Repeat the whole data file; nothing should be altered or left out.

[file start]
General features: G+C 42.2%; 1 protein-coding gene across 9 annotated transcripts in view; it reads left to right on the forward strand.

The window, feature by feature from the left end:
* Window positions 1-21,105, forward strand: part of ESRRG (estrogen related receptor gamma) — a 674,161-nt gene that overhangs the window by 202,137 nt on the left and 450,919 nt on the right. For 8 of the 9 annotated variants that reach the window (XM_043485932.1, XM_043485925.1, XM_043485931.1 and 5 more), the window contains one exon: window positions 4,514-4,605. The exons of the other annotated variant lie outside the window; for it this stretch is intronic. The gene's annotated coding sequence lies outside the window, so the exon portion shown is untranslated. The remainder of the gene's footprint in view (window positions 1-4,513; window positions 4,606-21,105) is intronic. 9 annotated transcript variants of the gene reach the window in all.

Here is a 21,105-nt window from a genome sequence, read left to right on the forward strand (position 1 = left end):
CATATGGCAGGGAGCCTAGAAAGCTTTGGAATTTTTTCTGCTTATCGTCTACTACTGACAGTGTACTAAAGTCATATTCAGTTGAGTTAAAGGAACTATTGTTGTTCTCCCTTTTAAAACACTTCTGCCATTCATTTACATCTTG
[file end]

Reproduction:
General features: G+C 42.2%; 1 protein-coding gene across 9 annotated transcripts in view; it reads left to right on the forward strand.

The window, feature by feature from the left end:
* Window positions 1-21,105, forward strand: part of ESRRG (estrogen related receptor gamma) — a 674,161-nt gene that overhangs the window by 202,137 nt on the left and 450,919 nt on the right. For 8 of the 9 annotated variants that reach the window (XM_043485932.1, XM_043485925.1, XM_043485931.1 and 5 more), the window contains one exon: window positions 4,514-4,605. The exons of the other annotated variant lie outside the window; for it this stretch is intronic. The gene's annotated coding sequence lies outside the window, so the exon portion shown is untranslated. The remainder of the gene's footprint in view (window positions 1-4,513; window positions 4,606-21,105) is intronic. 9 annotated transcript variants of the gene reach the window in all.

Here is a 21,105-nt window from a genome sequence, read left to right on the forward strand (position 1 = left end):
CATATGGCAGGGAGCCTAGAAAGCTTTGGAATTTTTTCTGCTTATCGTCTACTACTGACAGTGTACTAAAGTCATATTCAGTTGAGTTAAAGGAACTATTGTTGTTCTCCCTTTTAAAACACTTCTGCCATTCATTTACATCTTG